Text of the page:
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Anti-Royalist Attempts to Ram Car Into Queen’s Motorcade

February 27, 1986

WELLINGTON, New Zealand (AP) _ A Maori man known to be an anti-royalist tried to ram a car into Queen Elizabeth II’s motorcade today, but was intercepted by police, said officials.

Chief Inspector Bob Mitchell said Dun Mihaka was prevented from driving into the motorcade while the queen was on her way to Porirua Police College to open festivities marking the centenary of the New Zealand police.

Mihaka was taken into custody, but it was not immediately known whether he was charged.

He was taken into custody Wednesday under preventive detention because he bared his buttocks during a 1981 appearance of the Prince and Princess of Wales. He was released later Wednesday.

Another Maori man bared his buttocks at the royal motorcade Tuesday to protest the ceding of Maori rights to Britain more than a century ago. The Maoris fought European settlers during the 19th century.

On Monday, the queen was hit by an egg thrown by protesters. She referred to the egg hurling at a state banquet Wednesday night, saying: ″New Zealand has long been renowned for its dairy produce, though I should say that I myself prefer my New Zealand eggs for breakfast.″

Prince Philip today dedicated the world’s first plant to manufacture commercial quantities of petroleum from natural gas. New Zealand has no oil of its own, and the government hopes the plant will provide one-third of the country’s fuel requirements for the next two decades.

The complex is near New Zealand’s two main gas fields in the eastern North Island province of Taranaki. Completed at a cost of $1.4 billion, the plant uses a secret process developed by Mobil Oil Corp., which owns 25 percent of the project.

On Wednesday, an opposition leader accused Prime Minister David Lange of drawing Queen Elizabeth into controversy over New Zealand’s anti-nuclear policies.

The queen delivered a speech Wednesday at the formal opening of Parliament’s 1986 session outlining the year’s legislative program.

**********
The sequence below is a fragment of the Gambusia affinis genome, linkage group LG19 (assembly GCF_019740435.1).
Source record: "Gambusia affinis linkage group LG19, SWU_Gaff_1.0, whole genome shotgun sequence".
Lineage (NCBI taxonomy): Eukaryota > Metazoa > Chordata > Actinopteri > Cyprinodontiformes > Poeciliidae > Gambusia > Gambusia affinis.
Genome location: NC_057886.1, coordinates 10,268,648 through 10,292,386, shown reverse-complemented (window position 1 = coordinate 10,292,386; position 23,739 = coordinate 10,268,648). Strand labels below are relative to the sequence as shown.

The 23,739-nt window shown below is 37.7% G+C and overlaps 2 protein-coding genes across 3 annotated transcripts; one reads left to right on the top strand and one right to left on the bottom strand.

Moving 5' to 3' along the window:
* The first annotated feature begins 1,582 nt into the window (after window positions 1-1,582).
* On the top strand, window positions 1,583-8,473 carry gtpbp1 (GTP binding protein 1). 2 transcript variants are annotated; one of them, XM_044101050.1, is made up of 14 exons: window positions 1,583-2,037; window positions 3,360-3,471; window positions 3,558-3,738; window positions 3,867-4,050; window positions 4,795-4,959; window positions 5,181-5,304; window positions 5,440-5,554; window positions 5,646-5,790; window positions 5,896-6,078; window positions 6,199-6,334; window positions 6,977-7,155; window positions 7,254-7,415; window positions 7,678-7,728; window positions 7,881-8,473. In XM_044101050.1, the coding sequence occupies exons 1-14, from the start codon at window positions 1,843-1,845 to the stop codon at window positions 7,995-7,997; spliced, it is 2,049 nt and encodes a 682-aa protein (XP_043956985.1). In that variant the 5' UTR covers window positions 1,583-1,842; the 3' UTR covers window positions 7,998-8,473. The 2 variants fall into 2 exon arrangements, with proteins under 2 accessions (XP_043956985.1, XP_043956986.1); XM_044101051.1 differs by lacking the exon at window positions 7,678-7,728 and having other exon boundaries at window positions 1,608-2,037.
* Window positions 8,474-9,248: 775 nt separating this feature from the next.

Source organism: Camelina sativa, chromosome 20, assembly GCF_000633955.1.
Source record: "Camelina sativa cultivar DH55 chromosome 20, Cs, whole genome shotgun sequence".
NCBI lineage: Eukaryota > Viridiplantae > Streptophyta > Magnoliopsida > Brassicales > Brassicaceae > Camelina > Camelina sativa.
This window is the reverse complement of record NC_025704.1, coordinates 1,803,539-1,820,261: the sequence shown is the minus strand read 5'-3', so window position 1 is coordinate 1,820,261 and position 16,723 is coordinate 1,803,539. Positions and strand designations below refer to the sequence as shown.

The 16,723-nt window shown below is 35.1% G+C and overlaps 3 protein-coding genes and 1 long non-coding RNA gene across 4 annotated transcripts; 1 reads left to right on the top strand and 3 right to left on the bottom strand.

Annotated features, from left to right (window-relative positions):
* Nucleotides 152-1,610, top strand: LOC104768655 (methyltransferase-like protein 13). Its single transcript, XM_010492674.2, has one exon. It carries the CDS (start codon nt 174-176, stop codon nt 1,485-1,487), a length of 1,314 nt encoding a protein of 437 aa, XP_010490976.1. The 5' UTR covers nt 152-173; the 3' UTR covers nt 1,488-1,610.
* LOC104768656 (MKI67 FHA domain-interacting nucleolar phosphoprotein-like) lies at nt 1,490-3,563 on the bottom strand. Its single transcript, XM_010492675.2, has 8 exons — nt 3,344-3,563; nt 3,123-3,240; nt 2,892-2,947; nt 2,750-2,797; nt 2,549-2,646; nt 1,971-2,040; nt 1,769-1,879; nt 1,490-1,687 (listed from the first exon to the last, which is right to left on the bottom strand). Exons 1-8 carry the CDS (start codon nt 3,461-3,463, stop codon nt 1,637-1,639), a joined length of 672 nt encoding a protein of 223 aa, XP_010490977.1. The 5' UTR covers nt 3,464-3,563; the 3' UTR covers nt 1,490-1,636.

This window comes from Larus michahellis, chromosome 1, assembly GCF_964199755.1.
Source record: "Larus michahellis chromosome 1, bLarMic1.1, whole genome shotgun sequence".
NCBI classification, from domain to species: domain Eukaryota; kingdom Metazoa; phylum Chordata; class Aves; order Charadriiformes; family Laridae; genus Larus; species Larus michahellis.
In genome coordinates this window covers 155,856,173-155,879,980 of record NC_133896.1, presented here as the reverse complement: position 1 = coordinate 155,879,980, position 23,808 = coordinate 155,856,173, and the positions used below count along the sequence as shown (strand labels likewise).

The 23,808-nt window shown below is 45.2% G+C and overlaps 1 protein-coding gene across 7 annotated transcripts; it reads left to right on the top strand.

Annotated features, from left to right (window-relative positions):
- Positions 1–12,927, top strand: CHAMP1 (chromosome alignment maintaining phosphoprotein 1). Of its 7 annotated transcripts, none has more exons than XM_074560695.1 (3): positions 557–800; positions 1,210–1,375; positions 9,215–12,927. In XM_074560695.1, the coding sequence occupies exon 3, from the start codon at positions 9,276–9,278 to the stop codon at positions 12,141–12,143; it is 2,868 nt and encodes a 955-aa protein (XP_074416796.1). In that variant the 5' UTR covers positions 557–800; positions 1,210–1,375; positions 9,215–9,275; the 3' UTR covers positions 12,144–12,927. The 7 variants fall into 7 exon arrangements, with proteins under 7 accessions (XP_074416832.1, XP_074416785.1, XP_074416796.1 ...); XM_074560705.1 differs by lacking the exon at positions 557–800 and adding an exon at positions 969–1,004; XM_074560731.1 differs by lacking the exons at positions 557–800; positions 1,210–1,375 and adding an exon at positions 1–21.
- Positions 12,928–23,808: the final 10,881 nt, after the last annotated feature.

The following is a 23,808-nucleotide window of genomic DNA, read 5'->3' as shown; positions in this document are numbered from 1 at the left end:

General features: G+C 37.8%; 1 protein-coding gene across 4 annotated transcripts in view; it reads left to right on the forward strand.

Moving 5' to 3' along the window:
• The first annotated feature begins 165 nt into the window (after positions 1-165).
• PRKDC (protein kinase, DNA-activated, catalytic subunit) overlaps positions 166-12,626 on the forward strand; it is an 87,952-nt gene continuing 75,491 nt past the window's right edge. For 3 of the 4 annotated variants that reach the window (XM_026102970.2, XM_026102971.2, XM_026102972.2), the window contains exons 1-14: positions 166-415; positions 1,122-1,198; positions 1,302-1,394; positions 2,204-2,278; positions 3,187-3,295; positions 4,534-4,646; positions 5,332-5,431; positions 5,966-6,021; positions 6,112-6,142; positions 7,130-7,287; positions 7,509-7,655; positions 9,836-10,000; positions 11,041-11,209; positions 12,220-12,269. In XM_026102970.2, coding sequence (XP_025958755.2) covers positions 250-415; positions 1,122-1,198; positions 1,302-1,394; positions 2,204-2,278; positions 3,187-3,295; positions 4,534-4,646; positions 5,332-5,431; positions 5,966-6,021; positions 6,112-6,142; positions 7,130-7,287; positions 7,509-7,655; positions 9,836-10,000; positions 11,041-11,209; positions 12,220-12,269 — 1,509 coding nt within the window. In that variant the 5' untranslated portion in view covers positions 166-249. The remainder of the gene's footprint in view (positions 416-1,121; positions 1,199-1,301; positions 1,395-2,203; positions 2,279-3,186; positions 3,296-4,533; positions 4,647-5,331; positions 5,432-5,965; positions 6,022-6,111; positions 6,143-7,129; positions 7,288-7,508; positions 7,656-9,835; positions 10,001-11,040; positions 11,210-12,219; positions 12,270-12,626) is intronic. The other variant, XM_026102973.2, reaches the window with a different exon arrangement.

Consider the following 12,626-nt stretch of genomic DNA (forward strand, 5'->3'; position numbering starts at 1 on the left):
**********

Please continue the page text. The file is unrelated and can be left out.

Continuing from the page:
In the speech, prepared for her by the New Zealand government, the monarch said the impending legislation banning ports of call by nuclear armed or powered ships was not intended in any way to weaken New Zealand’s security alliance with the United States and Australia.

The three countries are grouped in a treaty known as ANZUS.

The queen said: ″Nevertheless it is acknowledged that the operational character of the ANZUS alliance is the subject of dispute with the United States.

″New Zealand wishes to retain and to extend the long-standing friendship existing between the two countries,″ she said. ″When differences arise, the soundness of any friendship is revealed by the efforts made to seek a resolution of those differences.

″The government will adopt every diplomatic initiative possible to reach a satisfactory settlement,″ she said.

Traditionally, host governments in Commonwealth countries prepare the queen’s speeches, which usually do not contain controversial political comments.

Opposition leader Jim Mclay charged the wording of the speech the government prepared was insensitive because Britain had made it clear it did not agree with New Zealand’s exclusion of nuclear warships from its ports.

In Washington’s view, ANZUS has been rendered virtually inoperative by New Zealand’s anti-nuclear policy.

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